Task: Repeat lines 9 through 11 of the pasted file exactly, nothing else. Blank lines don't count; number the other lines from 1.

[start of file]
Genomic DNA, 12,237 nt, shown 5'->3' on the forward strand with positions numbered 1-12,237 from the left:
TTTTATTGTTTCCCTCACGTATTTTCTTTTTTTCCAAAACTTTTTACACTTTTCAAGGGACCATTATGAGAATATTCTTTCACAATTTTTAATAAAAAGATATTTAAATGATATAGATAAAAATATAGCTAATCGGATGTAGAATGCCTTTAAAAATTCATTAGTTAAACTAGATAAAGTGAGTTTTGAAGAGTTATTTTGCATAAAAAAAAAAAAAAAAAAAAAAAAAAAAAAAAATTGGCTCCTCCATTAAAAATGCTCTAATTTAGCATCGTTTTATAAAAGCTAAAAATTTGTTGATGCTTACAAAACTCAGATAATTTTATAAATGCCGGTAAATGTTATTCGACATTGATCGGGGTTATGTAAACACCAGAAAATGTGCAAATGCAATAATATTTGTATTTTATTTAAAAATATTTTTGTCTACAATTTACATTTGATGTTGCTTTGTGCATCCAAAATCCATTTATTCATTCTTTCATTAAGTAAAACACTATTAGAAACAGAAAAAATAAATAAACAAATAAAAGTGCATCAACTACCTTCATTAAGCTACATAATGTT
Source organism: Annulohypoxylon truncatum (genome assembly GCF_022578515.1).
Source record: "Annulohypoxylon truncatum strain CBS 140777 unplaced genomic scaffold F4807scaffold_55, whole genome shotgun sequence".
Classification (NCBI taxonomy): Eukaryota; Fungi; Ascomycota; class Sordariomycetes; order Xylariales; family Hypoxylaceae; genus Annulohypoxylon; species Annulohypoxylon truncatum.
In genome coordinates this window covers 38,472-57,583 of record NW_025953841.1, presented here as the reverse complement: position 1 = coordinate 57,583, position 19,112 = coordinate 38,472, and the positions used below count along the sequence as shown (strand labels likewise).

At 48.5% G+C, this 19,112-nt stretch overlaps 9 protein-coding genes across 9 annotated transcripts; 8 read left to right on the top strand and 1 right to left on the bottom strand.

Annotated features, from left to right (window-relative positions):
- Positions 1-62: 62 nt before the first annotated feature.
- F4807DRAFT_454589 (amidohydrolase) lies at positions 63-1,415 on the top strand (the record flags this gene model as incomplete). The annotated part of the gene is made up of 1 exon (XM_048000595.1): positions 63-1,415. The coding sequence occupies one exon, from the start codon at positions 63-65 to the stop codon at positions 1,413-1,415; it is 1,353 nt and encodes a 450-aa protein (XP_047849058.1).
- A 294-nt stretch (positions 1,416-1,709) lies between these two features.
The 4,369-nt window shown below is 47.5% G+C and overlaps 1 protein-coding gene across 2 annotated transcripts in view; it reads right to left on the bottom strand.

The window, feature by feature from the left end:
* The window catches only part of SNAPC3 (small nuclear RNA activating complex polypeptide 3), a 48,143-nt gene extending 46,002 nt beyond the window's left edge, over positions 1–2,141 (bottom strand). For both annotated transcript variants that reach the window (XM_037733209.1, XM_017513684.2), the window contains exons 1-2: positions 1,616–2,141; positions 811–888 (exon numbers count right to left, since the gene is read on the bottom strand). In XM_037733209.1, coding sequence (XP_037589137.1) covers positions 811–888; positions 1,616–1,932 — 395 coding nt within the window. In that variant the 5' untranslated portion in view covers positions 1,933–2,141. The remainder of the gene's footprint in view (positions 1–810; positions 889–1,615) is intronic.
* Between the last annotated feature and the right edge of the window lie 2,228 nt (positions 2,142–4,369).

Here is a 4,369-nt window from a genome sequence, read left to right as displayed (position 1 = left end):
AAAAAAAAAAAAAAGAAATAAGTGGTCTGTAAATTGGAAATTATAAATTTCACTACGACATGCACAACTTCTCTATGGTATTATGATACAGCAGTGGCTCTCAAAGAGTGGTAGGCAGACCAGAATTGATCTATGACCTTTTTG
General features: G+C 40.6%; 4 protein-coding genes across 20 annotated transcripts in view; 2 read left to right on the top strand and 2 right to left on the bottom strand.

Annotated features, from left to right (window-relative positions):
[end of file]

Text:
- Positions 1-62: 62 nt before the first annotated feature.
- F4807DRAFT_454589 (amidohydrolase) lies at positions 63-1,415 on the top strand (the record flags this gene model as incomplete). The annotated part of the gene is made up of 1 exon (XM_048000595.1): positions 63-1,415. The coding sequence occupies one exon, from the start codon at positions 63-65 to the stop codon at positions 1,413-1,415; it is 1,353 nt and encodes a 450-aa protein (XP_047849058.1).
- A 294-nt stretch (positions 1,416-1,709) lies between these two features.